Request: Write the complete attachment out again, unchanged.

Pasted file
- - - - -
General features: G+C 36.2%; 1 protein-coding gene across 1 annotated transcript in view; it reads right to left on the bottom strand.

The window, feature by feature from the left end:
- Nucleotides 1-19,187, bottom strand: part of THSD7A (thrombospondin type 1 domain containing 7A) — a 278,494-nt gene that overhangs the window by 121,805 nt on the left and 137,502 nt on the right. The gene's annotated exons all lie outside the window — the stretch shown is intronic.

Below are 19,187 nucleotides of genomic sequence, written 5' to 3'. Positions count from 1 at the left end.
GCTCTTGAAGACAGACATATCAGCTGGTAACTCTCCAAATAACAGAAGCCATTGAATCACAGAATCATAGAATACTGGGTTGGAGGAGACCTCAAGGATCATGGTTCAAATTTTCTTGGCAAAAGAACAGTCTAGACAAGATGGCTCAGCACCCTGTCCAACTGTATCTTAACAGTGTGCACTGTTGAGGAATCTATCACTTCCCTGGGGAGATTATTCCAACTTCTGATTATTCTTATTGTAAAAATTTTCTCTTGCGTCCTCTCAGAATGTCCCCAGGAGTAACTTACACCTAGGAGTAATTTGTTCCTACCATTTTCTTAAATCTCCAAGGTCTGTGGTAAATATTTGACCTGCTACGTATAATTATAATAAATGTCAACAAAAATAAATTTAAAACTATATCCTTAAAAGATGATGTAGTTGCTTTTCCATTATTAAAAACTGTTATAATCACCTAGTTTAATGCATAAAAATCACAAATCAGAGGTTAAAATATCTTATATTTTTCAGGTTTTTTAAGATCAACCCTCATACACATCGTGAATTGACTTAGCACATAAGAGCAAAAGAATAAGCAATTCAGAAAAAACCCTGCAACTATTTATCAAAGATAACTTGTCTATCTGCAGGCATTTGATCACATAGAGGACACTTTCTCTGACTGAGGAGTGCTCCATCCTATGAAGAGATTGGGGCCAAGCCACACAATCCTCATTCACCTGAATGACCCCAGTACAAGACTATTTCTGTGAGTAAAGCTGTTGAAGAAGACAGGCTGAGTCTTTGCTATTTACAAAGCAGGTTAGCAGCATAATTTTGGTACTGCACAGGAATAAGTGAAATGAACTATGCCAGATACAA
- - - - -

General features: G+C 36.2%; 1 protein-coding gene across 1 annotated transcript in view; it reads right to left on the bottom strand.

The window, feature by feature from the left end:
- Nucleotides 1-19,187, bottom strand: part of THSD7A (thrombospondin type 1 domain containing 7A) — a 278,494-nt gene that overhangs the window by 121,805 nt on the left and 137,502 nt on the right. The gene's annotated exons all lie outside the window — the stretch shown is intronic.

Below are 19,187 nucleotides of genomic sequence, written 5' to 3'. Positions count from 1 at the left end.
GCTCTTGAAGACAGACATATCAGCTGGTAACTCTCCAAATAACAGAAGCCATTGAATCACAGAATCATAGAATACTGGGTTGGAGGAGACCTCAAGGATCATGGTTCAAATTTTCTTGGCAAAAGAACAGTCTAGACAAGATGGCTCAGCACCCTGTCCAACTGTATCTTAACAGTGTGCACTGTTGAGGAATCTATCACTTCCCTGGGGAGATTATTCCAACTTCTGATTATTCTTATTGTAAAAATTTTCTCTTGCGTCCTCTCAGAATGTCCCCAGGAGTAACTTACACCTAGGAGTAATTTGTTCCTACCATTTTCTTAAATCTCCAAGGTCTGTGGTAAATATTTGACCTGCTACGTATAATTATAATAAATGTCAACAAAAATAAATTTAAAACTATATCCTTAAAAGATGATGTAGTTGCTTTTCCATTATTAAAAACTGTTATAATCACCTAGTTTAATGCATAAAAATCACAAATCAGAGGTTAAAATATCTTATATTTTTCAGGTTTTTTAAGATCAACCCTCATACACATCGTGAATTGACTTAGCACATAAGAGCAAAAGAATAAGCAATTCAGAAAAAACCCTGCAACTATTTATCAAAGATAACTTGTCTATCTGCAGGCATTTGATCACATAGAGGACACTTTCTCTGACTGAGGAGTGCTCCATCCTATGAAGAGATTGGGGCCAAGCCACACAATCCTCATTCACCTGAATGACCCCAGTACAAGACTATTTCTGTGAGTAAAGCTGTTGAAGAAGACAGGCTGAGTCTTTGCTATTTACAAAGCAGGTTAGCAGCATAATTTTGGTACTGCACAGGAATAAGTGAAATGAACTATGCCAGATACAA